Launched : 2016
JSM Biomarkers
ISSN : 2578-3815
Launched : 2014
JSM Biology
ISSN : 2475-9392
Launched : 2016
Archives of Stem Cell and Research
ISSN : 2578-3580
Launched : 2014
Annals of Clinical and Medical Microbiology
ISSN : 2578-3629
Launched : 2014
JSM Pediatric Surgery
ISSN : 2578-3149
Launched : 2017
Journal of Memory Disorder and Rehabilitation
ISSN : 2578-319X
Launched : 2016
JSM Tropical Medicine and Research
ISSN : 2578-3165
Launched : 2016
JSM Head and Face Medicine
ISSN : 2578-3793
Launched : 2016
JSM Cardiothoracic Surgery
ISSN : 2573-1297
Launched : 2016
JSM Bone and Joint Diseases
ISSN : 2578-3351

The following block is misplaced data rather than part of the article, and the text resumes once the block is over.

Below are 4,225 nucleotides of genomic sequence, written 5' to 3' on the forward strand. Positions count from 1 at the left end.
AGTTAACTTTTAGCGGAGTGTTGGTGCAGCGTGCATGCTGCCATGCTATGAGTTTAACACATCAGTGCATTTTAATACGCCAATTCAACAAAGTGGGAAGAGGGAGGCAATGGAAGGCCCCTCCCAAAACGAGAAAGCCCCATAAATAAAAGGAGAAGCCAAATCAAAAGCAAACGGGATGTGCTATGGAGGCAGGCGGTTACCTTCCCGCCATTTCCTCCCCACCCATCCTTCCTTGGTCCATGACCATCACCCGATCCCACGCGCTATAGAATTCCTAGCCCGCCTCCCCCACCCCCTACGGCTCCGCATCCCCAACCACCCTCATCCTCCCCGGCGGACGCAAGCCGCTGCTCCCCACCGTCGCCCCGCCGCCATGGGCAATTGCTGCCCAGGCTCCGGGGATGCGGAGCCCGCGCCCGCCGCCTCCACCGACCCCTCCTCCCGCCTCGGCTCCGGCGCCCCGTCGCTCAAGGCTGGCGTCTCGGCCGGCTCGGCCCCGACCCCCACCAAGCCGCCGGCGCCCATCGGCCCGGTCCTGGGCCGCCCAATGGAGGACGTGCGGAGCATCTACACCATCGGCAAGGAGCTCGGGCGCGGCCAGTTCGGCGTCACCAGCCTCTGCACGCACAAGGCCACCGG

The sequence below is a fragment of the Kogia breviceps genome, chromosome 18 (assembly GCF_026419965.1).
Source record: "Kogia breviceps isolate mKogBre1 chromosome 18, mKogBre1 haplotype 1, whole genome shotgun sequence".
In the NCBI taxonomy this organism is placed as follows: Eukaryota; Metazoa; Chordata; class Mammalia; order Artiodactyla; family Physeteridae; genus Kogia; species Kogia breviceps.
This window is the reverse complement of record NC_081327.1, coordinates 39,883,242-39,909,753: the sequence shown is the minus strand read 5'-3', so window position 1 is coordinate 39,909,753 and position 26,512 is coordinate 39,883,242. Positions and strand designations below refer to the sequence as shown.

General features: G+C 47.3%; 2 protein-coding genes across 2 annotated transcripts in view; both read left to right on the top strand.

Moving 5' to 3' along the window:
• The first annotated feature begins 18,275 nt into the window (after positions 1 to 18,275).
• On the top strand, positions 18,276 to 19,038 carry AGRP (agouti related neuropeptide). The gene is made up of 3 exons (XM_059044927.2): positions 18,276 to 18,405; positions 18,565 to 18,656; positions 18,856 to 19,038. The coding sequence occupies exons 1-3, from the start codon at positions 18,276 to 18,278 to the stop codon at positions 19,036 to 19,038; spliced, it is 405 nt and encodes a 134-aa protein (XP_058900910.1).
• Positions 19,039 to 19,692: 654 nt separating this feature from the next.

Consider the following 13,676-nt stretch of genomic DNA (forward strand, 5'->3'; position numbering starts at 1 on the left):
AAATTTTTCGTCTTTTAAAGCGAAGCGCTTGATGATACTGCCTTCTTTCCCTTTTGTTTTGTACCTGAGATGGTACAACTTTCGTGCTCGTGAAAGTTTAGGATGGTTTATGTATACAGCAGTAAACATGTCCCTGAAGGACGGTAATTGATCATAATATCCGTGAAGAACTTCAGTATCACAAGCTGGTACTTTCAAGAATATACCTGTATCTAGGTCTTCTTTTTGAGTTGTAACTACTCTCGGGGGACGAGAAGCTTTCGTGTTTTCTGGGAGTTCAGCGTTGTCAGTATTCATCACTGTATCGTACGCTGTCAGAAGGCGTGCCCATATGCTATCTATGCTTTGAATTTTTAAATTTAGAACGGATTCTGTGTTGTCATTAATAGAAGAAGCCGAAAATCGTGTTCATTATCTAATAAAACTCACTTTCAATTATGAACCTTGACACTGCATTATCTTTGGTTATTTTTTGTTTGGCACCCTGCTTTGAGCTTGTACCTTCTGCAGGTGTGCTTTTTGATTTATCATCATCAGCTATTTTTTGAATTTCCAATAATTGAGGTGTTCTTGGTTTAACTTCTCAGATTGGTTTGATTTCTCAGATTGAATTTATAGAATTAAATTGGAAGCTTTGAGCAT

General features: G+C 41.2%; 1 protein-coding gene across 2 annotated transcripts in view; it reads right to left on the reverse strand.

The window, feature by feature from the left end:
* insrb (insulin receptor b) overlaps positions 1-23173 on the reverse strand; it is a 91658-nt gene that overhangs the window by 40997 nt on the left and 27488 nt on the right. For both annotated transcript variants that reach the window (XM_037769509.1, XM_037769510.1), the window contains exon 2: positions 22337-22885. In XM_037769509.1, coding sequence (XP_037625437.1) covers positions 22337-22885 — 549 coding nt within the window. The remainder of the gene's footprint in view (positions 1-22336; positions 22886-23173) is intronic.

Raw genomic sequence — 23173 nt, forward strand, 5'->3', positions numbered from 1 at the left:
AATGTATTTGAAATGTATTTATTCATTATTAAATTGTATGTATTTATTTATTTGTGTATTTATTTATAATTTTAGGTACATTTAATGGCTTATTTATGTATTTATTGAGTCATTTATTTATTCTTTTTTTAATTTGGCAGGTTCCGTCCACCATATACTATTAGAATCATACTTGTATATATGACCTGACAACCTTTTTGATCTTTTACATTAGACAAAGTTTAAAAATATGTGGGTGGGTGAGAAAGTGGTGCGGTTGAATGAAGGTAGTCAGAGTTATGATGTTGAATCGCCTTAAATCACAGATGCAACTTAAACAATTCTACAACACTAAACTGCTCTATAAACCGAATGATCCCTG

Launched : 2017
JSM Bioavailability and Bioequivalence
ISSN : 2641-7812
Launched : 2017
JSM Atherosclerosis
ISSN : 2573-1270
Launched : 2016
Journal of Genitourinary Disorders
ISSN : 2641-7790
Launched : 2017
Journal of Fractures and Sprains
ISSN : 2578-3831
Launched : 2016
Journal of Autism and Epilepsy
ISSN : 2641-7774
Launched : 2016
Annals of Marine Biology and Research
ISSN : 2573-105X
Launched : 2014
JSM Health Education & Primary Health Care
ISSN : 2578-3777
Launched : 2016
JSM Communication Disorders
ISSN : 2578-3807
Launched : 2016
Annals of Musculoskeletal Disorders
ISSN : 2578-3599
Launched : 2016
Annals of Virology and Research
ISSN : 2573-1122
Launched : 2014
JSM Renal Medicine
ISSN : 2573-1637
Launched : 2016
Journal of Muscle Health
ISSN : 2578-3823
Launched : 2016
JSM Genetics and Genomics
ISSN : 2334-1823
Launched : 2013
JSM Anxiety and Depression
ISSN : 2475-9139
Launched : 2016
Clinical Journal of Heart Diseases
ISSN : 2641-7766
Launched : 2016